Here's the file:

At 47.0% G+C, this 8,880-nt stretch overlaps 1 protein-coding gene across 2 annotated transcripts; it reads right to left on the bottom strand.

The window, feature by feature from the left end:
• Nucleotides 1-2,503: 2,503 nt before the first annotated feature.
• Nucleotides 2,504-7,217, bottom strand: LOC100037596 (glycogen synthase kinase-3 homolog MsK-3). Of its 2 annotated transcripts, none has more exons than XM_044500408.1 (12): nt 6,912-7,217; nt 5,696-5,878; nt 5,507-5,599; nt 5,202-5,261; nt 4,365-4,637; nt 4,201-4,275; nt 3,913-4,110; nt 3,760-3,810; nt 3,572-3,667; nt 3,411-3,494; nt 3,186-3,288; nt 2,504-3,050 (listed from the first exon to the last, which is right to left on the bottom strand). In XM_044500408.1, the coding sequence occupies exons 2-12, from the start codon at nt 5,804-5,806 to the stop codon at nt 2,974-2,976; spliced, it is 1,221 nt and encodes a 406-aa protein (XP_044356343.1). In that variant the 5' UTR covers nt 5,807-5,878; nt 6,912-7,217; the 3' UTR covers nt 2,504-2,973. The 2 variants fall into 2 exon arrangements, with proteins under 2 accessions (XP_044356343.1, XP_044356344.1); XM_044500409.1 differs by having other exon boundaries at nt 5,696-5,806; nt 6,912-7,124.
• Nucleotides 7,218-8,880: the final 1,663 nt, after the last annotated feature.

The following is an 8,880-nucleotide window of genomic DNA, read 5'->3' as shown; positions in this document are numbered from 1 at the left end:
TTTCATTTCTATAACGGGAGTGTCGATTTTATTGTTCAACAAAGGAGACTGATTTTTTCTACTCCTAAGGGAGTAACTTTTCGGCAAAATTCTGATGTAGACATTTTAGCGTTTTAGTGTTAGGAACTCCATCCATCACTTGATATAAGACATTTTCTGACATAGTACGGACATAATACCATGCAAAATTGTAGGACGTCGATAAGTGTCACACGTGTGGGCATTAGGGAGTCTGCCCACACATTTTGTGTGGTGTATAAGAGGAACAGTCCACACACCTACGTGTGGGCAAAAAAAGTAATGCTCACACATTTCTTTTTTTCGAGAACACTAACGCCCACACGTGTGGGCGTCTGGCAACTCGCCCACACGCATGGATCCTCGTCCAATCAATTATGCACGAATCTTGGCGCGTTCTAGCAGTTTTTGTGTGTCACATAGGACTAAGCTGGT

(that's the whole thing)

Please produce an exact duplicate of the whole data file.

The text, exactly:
At 47.0% G+C, this 8,880-nt stretch overlaps 1 protein-coding gene across 2 annotated transcripts; it reads right to left on the bottom strand.

The window, feature by feature from the left end:
• Nucleotides 1-2,503: 2,503 nt before the first annotated feature.
• Nucleotides 2,504-7,217, bottom strand: LOC100037596 (glycogen synthase kinase-3 homolog MsK-3). Of its 2 annotated transcripts, none has more exons than XM_044500408.1 (12): nt 6,912-7,217; nt 5,696-5,878; nt 5,507-5,599; nt 5,202-5,261; nt 4,365-4,637; nt 4,201-4,275; nt 3,913-4,110; nt 3,760-3,810; nt 3,572-3,667; nt 3,411-3,494; nt 3,186-3,288; nt 2,504-3,050 (listed from the first exon to the last, which is right to left on the bottom strand). In XM_044500408.1, the coding sequence occupies exons 2-12, from the start codon at nt 5,804-5,806 to the stop codon at nt 2,974-2,976; spliced, it is 1,221 nt and encodes a 406-aa protein (XP_044356343.1). In that variant the 5' UTR covers nt 5,807-5,878; nt 6,912-7,217; the 3' UTR covers nt 2,504-2,973. The 2 variants fall into 2 exon arrangements, with proteins under 2 accessions (XP_044356343.1, XP_044356344.1); XM_044500409.1 differs by having other exon boundaries at nt 5,696-5,806; nt 6,912-7,124.
• Nucleotides 7,218-8,880: the final 1,663 nt, after the last annotated feature.

The following is an 8,880-nucleotide window of genomic DNA, read 5'->3' as shown; positions in this document are numbered from 1 at the left end:
TTTCATTTCTATAACGGGAGTGTCGATTTTATTGTTCAACAAAGGAGACTGATTTTTTCTACTCCTAAGGGAGTAACTTTTCGGCAAAATTCTGATGTAGACATTTTAGCGTTTTAGTGTTAGGAACTCCATCCATCACTTGATATAAGACATTTTCTGACATAGTACGGACATAATACCATGCAAAATTGTAGGACGTCGATAAGTGTCACACGTGTGGGCATTAGGGAGTCTGCCCACACATTTTGTGTGGTGTATAAGAGGAACAGTCCACACACCTACGTGTGGGCAAAAAAAGTAATGCTCACACATTTCTTTTTTTCGAGAACACTAACGCCCACACGTGTGGGCGTCTGGCAACTCGCCCACACGCATGGATCCTCGTCCAATCAATTATGCACGAATCTTGGCGCGTTCTAGCAGTTTTTGTGTGTCACATAGGACTAAGCTGGT